I’m reading three books connected with trees and well-being at once at the moment: at Mat’s suggestion, Mythago Wood by Robert Holdstock; Max Adams’ The Wisdom of Trees and partly at Jon’s prompting Paul Gilbert’s Overcoming Depression. In the first, the Antiqua Silva asserts itself over a troubled house; in the second, there is appreciation of beauty, of effect, of the impact of the tree in Western culture; in the third I am exhorted to find/create an image of a safe space. Might I imagine a wood, full of green light? Woodland as therapeutic space: this blog returns to it again.
It appears that dasotherapy is not the neologism I’d thought: it occurs in a spa in Belarus. That’s not quite the use I’d hoped for, though, either. as I think about the Trees and Wellbeing conference that (almost) served as punctuation to an emotional rollercoaster of a fortnight – or month, or two months…
So when today I had some news I needed to turn over I’m my head, I went for a walk. A bit of time in the quiet green. Dasotherapy. Still not sure of the word.
I am immensely lucky I have the beautiful grounds of Harcourt campus as part of my work place. A muntjac was browsing, two magpies fighting or mating – bickering, whatever – in the canopy of weedy ash and sycamore.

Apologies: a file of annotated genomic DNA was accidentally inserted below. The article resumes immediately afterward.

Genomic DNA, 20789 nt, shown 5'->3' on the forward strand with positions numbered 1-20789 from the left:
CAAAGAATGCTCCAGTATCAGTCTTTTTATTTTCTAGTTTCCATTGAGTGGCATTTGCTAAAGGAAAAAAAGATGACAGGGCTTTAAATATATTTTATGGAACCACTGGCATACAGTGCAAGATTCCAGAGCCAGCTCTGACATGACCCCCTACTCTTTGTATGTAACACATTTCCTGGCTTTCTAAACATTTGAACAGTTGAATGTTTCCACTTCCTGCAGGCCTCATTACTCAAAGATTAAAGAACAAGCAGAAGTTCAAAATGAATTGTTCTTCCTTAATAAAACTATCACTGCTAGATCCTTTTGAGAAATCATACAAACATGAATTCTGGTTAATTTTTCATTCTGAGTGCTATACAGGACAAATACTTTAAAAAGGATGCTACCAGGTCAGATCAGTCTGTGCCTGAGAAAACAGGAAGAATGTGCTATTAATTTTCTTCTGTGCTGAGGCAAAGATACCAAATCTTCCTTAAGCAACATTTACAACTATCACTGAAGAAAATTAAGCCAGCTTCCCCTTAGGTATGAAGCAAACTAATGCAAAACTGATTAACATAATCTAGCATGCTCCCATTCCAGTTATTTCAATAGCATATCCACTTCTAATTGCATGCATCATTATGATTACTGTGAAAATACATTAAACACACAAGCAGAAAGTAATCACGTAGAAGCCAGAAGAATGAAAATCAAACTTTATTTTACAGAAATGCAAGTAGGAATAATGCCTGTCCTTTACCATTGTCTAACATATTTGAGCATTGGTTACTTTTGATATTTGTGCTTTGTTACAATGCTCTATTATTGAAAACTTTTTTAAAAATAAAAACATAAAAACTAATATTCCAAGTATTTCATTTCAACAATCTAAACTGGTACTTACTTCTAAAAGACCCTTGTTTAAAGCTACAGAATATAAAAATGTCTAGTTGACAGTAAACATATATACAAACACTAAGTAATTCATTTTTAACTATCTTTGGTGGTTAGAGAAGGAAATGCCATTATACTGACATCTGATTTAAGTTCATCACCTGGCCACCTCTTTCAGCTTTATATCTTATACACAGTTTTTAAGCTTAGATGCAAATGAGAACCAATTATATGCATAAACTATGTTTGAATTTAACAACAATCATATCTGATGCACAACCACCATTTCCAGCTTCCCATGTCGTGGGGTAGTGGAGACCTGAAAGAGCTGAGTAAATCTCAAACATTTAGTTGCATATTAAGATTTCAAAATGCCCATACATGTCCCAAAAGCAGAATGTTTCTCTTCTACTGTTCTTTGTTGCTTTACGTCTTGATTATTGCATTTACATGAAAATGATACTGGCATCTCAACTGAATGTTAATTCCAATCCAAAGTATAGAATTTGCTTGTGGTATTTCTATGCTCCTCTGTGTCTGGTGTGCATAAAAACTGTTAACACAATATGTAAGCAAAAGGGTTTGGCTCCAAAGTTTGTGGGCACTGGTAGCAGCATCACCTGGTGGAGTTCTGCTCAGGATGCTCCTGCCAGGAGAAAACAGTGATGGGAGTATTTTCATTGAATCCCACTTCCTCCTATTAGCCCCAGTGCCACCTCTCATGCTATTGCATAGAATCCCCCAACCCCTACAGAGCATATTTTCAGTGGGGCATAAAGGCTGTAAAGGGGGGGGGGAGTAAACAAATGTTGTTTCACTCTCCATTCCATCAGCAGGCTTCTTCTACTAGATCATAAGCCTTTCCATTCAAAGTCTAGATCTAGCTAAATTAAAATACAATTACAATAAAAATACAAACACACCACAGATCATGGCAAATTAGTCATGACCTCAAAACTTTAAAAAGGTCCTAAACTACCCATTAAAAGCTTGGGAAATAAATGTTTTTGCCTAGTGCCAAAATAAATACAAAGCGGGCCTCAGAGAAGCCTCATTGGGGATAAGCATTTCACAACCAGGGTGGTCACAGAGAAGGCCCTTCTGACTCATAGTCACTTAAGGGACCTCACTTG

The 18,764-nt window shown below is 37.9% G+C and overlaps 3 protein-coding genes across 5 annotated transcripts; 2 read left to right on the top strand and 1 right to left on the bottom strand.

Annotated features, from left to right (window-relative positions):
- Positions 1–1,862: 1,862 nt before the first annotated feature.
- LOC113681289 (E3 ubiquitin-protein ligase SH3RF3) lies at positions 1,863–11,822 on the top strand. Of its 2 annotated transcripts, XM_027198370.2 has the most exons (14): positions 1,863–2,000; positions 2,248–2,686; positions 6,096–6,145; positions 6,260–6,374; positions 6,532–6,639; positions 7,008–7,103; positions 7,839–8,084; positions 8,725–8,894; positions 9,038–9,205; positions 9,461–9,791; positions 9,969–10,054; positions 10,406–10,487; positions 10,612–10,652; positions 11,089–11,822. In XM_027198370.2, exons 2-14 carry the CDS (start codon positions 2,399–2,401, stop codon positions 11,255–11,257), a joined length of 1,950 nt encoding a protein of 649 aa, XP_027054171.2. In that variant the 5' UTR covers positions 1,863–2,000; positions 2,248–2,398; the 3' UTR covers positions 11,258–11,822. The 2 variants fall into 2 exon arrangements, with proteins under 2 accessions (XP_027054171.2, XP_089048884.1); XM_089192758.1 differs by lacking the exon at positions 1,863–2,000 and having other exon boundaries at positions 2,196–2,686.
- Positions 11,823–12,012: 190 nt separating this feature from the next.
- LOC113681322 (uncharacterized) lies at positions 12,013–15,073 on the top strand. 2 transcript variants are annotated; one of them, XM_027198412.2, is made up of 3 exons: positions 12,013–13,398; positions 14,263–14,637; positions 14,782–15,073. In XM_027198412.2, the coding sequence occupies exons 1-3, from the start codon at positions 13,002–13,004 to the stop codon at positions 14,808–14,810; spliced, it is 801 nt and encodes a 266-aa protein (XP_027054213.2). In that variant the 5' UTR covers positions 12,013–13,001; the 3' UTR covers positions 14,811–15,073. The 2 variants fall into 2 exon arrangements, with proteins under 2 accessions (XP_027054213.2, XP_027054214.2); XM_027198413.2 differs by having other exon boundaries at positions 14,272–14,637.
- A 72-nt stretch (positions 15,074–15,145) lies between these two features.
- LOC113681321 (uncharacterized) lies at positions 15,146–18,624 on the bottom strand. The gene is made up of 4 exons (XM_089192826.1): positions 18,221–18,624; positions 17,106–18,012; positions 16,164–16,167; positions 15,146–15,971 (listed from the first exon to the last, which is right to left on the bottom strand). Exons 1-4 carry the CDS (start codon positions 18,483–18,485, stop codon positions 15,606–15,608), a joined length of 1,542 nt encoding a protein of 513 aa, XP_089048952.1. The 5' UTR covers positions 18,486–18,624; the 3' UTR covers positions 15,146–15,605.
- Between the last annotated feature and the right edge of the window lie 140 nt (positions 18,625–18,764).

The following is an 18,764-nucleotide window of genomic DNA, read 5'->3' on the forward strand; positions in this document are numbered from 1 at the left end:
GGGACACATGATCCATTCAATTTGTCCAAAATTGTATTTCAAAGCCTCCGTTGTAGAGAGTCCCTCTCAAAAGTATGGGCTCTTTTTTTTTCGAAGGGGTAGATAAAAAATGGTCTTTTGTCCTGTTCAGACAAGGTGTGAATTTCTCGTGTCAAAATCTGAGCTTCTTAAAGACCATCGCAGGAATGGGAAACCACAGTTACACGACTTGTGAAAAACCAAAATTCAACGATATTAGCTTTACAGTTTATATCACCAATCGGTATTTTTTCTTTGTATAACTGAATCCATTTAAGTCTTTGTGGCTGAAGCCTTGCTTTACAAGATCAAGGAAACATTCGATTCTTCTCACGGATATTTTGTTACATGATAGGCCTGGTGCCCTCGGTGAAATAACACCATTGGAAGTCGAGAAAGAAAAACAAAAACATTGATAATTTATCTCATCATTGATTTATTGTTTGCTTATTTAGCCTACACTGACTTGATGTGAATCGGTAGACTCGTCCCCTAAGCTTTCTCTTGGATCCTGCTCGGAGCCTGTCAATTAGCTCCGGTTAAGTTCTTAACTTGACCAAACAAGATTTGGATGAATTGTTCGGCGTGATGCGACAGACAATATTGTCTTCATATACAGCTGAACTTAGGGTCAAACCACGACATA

It is not the canopy of Chiltern beechwood but in its way is beautiful. It may not be grand, but it is full of life and growth. I think of Roger Deakin’s accounts of walnuts in Ortok and ash in Suffolk; of Richard Mabey’s Unofficial Countryside and the marginalia of landscapes; and then of his Nature Cure. Mabey speculates here at his lyrical best, describing his fens (but in truth praising any ecosystem):
…there is a general movement towards the development of woodland…but against this there is a corresponding, intrinsic drive towards variety, flexibility, subtle forms of symbiosis and partnership.
I feel like here I almost catch up with him. There seem to me to be all sorts of reactions to woods- places of awe, of menace, of folklore or inspiration to “high” culture, or an impetus to preserve, or to admire the invasive… but today in this scrubby green sanctuary, the volatility of woodland strikes me: young woodland, with trees competing for sunlight. Today I don’t need the ancient menace of Mythago to tell me how movable a wood is, or Ward’s Ancient Oak in Max Adams to tell me how we grow old, how life is unstable and mutable. We operate on different timescales, but we too are seedlings, race for the light, and overreach ourselves and fade. Talis vita hominum- today, not to do with sparrows.